What Do Alipay & WeChat Pay Mean for Corporate Payments?

Aug 16, 2018 | News

By JoAnn DeLuna

Merchants around the world now enable the millions of outbound Chinese tourists to pay for items as they can do at home. These merchants now accept the two most widely used Chinese mobile apps: Alipay and WeChat Pay. These apps “are processing 10 to 11 times more transactions than the U.S. as a whole,” said Bradley Seitz, a partner in consulting firm Nina & Pinta.

Like Uber and Airbnb, which initially were banned by corporations but overwhelmingly embraced by business travelers, Alipay and WeChat are game-changing consumer tools. It may take time for corporates to adopt them, but the travel industry is working toward greater acceptance, even if primarily on the leisure side for now. Once the business travel community adopts Alipay and WeChat and such transactions begin replacing corporate card transactions, will banks and travel managers have to sacrifice data at the altar of usability?

More Than Mobile Wallets

Alipay and WeChat Pay are digital payment apps that function similarly to PayPal, but they’re so much more. Users can link credit and debit cards, but because credit cards aren’t popular in the region, users tend to transfer money from their Chinese bank accounts into the platforms, where the money is held in escrow. By charging a percentage fee for transferring the funds back into users’ bank accounts, the apps encourage users to keep the money within the platforms. Users can shop online, make in-app purchases and make purchases at participating merchants and vending machines by scanning a quick response, or QR, code with their phones.

Additionally, people can use Alipay, which launched in 2004, to “hail a cab, book a hotel, buy movie tickets, pay utility bills, make appointments with doctors or purchase wealth management products,” according to the Chinese mobile app. In March, Alipay claimed more than 600 million active Chinese users, as well as partnerships with over 200 Chinese financial institutions. It then announced a partnership with payment systems company First Data to enable Alipay acceptance at an additional 35,000 North American merchants.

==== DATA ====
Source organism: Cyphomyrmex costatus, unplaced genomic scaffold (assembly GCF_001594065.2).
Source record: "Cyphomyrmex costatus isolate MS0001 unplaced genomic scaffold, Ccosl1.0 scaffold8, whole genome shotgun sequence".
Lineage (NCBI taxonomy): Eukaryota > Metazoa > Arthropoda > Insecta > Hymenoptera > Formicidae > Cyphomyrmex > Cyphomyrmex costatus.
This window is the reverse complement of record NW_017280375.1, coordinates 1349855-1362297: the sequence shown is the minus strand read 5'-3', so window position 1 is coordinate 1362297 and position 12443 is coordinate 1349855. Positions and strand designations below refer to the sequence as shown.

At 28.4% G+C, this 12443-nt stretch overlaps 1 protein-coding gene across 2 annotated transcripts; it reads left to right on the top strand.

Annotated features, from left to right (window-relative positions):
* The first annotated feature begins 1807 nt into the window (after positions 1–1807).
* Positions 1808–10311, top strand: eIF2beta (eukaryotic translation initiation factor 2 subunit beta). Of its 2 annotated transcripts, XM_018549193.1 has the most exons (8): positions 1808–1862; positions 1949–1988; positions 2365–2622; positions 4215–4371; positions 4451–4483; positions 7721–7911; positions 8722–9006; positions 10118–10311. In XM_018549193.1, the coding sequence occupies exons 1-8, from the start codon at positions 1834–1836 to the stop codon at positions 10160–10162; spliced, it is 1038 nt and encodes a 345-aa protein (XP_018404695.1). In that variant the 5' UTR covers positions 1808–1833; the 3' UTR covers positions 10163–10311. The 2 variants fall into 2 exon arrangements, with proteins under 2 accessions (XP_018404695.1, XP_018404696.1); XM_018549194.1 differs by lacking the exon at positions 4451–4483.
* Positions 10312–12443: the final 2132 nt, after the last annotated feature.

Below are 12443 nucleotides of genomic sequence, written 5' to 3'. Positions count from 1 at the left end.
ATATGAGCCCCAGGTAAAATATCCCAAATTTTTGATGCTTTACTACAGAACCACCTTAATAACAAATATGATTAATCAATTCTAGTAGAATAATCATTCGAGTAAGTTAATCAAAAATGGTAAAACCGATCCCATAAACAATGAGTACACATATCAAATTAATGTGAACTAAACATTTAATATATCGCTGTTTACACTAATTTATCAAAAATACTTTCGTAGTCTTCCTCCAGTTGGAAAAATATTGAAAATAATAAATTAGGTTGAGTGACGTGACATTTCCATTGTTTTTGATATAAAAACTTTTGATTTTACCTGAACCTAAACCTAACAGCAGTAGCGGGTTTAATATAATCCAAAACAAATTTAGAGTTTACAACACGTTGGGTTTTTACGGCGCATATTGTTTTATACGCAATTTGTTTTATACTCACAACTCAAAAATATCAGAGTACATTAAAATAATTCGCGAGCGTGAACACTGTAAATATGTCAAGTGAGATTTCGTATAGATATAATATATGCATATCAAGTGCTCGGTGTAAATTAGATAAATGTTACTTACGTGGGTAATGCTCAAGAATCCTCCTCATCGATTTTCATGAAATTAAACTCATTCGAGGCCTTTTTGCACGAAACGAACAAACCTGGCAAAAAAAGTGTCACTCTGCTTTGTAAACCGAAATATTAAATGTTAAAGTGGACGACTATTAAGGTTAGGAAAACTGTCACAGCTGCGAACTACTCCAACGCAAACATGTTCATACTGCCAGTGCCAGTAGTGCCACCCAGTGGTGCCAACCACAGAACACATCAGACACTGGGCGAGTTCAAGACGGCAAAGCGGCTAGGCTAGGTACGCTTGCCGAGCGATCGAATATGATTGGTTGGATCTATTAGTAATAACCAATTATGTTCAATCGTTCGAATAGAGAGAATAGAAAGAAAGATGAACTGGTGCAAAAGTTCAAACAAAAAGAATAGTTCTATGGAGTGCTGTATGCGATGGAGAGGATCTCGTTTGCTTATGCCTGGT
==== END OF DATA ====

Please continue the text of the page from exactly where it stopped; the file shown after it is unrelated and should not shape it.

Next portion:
WeChat Pay is the mobile payment capability of WeChat, an online social and messaging network that launched in 2011 and offers functions similar to Alipay’s, including ride-hailing, food ordering and hotel booking. WeChat acts as WhatsApp-Facebook-Twitter-Instagram-Venmo-Skype-Slack rolled into one, making it particularly popular with those 35 years of age and younger and with advertisers. WeChat has more than 1 billion monthly active users and this year overtook Alipay as the most widely used app in China, and WeChat Pay launched in 2013 and reached 800 million users as of March, according to TechNode.

“China has skipped plastic and has immediately switched to mobile payment,” an AirPlus spokesperson said. Moreover, “WeChat and Alipay play a completely different role in everyday Chinese life. Both platforms are not only payment methods but platforms that cover the most diverse areas of life.”

Slowly but Surely?

Progress to accept Alipay and WeChat Pay outside China is slow, especially in the U.S., where mobile payments are less advanced than in Asia/Pacific and Europe. “WeChat is obviously very strong in China, and they’re doing an awful lot to expand the footprint beyond mainland China,” said BMO head of North American cards Steve Pedersen. “This has been the catch-22: If you build it, will they come? That’s the hope.”

Pedersen believes Alipay will be easier than WeChat to implement in North America because it follows traditional payment rails more closely. The cost of point-of-sale systems, though, “is not inconsequential,” he said. “Think about the U.S.’s challenges in getting terminals for chip and contactless [cards]. It’s yet another challenge.”